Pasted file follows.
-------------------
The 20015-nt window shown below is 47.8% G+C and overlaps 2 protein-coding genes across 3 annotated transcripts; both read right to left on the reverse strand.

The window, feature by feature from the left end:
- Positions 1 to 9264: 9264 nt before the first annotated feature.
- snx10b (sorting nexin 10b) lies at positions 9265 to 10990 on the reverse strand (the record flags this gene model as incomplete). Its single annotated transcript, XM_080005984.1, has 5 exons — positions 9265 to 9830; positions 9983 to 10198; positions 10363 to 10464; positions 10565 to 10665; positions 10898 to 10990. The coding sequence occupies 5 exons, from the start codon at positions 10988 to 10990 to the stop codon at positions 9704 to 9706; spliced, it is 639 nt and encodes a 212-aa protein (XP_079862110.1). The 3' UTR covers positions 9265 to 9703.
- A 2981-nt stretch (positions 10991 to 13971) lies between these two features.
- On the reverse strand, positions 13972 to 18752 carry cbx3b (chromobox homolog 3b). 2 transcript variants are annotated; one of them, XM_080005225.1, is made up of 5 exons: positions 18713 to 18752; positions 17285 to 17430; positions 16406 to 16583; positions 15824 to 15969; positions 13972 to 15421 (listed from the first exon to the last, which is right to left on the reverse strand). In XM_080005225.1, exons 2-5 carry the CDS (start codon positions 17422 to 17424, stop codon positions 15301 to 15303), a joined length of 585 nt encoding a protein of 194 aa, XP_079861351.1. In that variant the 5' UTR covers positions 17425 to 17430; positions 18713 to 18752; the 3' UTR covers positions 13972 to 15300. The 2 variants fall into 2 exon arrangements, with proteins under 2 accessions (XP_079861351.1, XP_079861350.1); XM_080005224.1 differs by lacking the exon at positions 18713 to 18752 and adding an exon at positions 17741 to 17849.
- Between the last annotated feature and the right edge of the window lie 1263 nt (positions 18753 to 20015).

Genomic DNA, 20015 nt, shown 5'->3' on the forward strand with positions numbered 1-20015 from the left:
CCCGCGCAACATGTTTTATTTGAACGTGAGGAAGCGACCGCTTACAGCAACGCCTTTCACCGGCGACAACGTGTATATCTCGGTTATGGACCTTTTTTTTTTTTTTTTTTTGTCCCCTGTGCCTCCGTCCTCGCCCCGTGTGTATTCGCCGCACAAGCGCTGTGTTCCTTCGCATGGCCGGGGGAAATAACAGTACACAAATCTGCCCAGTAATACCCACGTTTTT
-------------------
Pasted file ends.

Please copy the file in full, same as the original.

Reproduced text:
The 20015-nt window shown below is 47.8% G+C and overlaps 2 protein-coding genes across 3 annotated transcripts; both read right to left on the reverse strand.

The window, feature by feature from the left end:
- Positions 1 to 9264: 9264 nt before the first annotated feature.
- snx10b (sorting nexin 10b) lies at positions 9265 to 10990 on the reverse strand (the record flags this gene model as incomplete). Its single annotated transcript, XM_080005984.1, has 5 exons — positions 9265 to 9830; positions 9983 to 10198; positions 10363 to 10464; positions 10565 to 10665; positions 10898 to 10990. The coding sequence occupies 5 exons, from the start codon at positions 10988 to 10990 to the stop codon at positions 9704 to 9706; spliced, it is 639 nt and encodes a 212-aa protein (XP_079862110.1). The 3' UTR covers positions 9265 to 9703.
- A 2981-nt stretch (positions 10991 to 13971) lies between these two features.
- On the reverse strand, positions 13972 to 18752 carry cbx3b (chromobox homolog 3b). 2 transcript variants are annotated; one of them, XM_080005225.1, is made up of 5 exons: positions 18713 to 18752; positions 17285 to 17430; positions 16406 to 16583; positions 15824 to 15969; positions 13972 to 15421 (listed from the first exon to the last, which is right to left on the reverse strand). In XM_080005225.1, exons 2-5 carry the CDS (start codon positions 17422 to 17424, stop codon positions 15301 to 15303), a joined length of 585 nt encoding a protein of 194 aa, XP_079861351.1. In that variant the 5' UTR covers positions 17425 to 17430; positions 18713 to 18752; the 3' UTR covers positions 13972 to 15300. The 2 variants fall into 2 exon arrangements, with proteins under 2 accessions (XP_079861351.1, XP_079861350.1); XM_080005224.1 differs by lacking the exon at positions 18713 to 18752 and adding an exon at positions 17741 to 17849.
- Between the last annotated feature and the right edge of the window lie 1263 nt (positions 18753 to 20015).

Genomic DNA, 20015 nt, shown 5'->3' on the forward strand with positions numbered 1-20015 from the left:
CCCGCGCAACATGTTTTATTTGAACGTGAGGAAGCGACCGCTTACAGCAACGCCTTTCACCGGCGACAACGTGTATATCTCGGTTATGGACCTTTTTTTTTTTTTTTTTTTGTCCCCTGTGCCTCCGTCCTCGCCCCGTGTGTATTCGCCGCACAAGCGCTGTGTTCCTTCGCATGGCCGGGGGAAATAACAGTACACAAATCTGCCCAGTAATACCCACGTTTTT